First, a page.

Ukrainian art and historical monuments under threat
LOS ANGELES — For 93-year-old Ukrainian-American Rita Deshko, Ukrainian art and design are home. Her home in Los Angeles is filled with Ukrainian pictures, books, embroidery and figurines. She did much of the art and decorating herself.
“When I came home from dinner, I was sitting here watching TV and embroidering,” she recently said, sitting in her light-flooded living room.
Deshko’s family had to flee Ukraine before World War II and became refugees in Germany. It was there that she first learned how to sew traditional Ukrainian designs onto clothes and fabrics.
“I was a teenager in Germany and we called her grandma,” Deshko said. “She was a little lady. To us she was an old lady, but that wasn’t really. She taught us how to embroider. We went to see her every Saturday and she taught us. My sister didn’t succeed. But I did!”
Deshko and her family immigrated to the United States in the 1950s and she continued to hone her skills creating Ukrainian folk art. She started making intricate Pysanky – traditional Easter eggs decorated with colorful patterns and flowers. She bought plates and woodwork to display on her walls.
For Deshko, Ukrainian art is intrinsically linked to his identity.
“It tells me who I am, it tells about our culture, it connects me to something,” she said.
But many markers of Ukrainian culture: museums, buildings and historical monuments are, like the whole country, threatened. The Ukrainian Cultural Foundation monitors cultural monuments that have been damaged or destroyed so far during the war. At this point, they count more than 150 “monuments and cultural objects” which have been partially damaged or destroyed by the Russian attacks.
Sasha Razor, a curator and researcher specializing in Belarusian and Ukrainian art, said the effects of the war on Ukraine’s art community will likely be felt for years. “It’s not just the collection or the archives that have disappeared. It’s not just the building that was damaged. It is also the community and the people who support it. Some museum employees could take up arms and go to defend their country. said Razor.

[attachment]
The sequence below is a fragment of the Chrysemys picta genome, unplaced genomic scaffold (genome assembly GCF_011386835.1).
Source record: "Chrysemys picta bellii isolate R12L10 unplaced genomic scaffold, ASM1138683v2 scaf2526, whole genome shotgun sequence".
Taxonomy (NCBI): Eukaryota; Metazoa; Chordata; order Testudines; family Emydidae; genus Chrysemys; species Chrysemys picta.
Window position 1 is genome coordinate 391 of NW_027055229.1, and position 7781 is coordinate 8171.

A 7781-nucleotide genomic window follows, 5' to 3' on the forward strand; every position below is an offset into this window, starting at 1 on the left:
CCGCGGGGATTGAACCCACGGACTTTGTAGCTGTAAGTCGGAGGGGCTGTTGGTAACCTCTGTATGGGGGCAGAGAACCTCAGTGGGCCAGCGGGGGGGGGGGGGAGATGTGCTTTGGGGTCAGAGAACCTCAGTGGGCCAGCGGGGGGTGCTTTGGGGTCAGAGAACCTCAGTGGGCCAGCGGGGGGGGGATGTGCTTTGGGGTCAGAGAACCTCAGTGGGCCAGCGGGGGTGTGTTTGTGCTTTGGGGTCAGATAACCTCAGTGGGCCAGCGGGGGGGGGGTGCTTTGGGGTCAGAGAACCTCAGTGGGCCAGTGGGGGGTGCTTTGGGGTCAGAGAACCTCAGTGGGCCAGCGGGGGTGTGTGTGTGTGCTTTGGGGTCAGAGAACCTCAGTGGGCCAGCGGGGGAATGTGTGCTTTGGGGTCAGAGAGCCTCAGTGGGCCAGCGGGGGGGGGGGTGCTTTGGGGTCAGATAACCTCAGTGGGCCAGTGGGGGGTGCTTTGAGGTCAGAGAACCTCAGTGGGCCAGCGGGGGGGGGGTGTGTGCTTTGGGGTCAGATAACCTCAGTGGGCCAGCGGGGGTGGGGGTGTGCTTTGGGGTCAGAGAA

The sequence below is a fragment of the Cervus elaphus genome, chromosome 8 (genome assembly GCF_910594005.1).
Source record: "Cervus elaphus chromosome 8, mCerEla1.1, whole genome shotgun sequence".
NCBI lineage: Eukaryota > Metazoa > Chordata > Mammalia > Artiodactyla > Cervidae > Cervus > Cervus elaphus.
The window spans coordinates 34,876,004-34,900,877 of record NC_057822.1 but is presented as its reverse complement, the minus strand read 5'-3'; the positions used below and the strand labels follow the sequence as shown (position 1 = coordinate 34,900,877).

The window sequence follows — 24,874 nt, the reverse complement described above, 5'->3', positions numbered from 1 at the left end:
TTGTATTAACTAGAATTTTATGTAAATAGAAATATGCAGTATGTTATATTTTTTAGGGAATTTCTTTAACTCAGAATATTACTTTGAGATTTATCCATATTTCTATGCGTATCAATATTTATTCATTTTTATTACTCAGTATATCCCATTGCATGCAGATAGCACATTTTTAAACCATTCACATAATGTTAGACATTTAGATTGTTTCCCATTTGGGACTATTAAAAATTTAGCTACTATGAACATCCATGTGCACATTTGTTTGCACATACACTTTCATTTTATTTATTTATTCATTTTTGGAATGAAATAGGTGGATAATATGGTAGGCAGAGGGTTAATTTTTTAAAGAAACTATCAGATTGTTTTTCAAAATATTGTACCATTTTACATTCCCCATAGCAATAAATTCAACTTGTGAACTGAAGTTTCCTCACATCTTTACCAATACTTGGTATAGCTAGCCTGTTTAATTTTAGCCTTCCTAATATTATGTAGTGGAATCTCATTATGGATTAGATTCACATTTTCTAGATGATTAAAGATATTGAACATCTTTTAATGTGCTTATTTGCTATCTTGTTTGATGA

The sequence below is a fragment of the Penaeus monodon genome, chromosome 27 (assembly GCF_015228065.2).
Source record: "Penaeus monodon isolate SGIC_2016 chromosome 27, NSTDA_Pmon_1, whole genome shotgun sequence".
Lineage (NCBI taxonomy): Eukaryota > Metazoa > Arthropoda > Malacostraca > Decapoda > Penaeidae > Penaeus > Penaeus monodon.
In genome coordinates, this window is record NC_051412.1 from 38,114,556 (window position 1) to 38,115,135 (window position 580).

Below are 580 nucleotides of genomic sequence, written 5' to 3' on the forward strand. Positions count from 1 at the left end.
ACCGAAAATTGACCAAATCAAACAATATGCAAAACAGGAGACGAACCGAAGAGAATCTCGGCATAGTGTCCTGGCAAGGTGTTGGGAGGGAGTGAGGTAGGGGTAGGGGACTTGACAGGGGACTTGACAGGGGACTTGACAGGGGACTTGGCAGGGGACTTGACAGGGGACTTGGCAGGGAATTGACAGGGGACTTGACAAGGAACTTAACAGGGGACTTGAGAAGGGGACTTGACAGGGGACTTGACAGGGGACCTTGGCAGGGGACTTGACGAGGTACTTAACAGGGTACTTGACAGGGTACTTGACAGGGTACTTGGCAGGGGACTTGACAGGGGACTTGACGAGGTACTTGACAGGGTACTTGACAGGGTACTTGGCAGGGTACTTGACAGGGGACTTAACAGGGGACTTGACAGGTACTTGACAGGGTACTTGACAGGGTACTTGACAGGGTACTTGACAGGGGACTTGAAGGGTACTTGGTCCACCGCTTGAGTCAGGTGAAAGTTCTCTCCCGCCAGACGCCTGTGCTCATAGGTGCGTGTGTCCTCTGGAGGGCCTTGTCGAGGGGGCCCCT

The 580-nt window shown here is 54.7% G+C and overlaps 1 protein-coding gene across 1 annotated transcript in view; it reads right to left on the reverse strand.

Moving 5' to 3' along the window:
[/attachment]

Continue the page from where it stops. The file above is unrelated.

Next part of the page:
And while millions of people have had to flee to neighboring Poland and European countries, people in the country are still doing what they can to protect historic monuments and buildings. Sandbags and fortifications were put in place to prevent shelling and shelling from destroying the landmarks.
“Ukrainians are very attached to their public art,” Razor said. “They have so many things to do right now, they have to save their children, cats, dogs, mothers-in-law. Nobody tells them ‘we need five volunteers to put sandbags around the statue.’ They just know they have to do it and they do it.”
For Deshko, Ukrainian folk art and traditional embroidery have kept her connected to her homeland – and traditions passed down from generation to generation.
“It’s the story of the land, which I can show, it’s my country. It belongs to my country,” she said.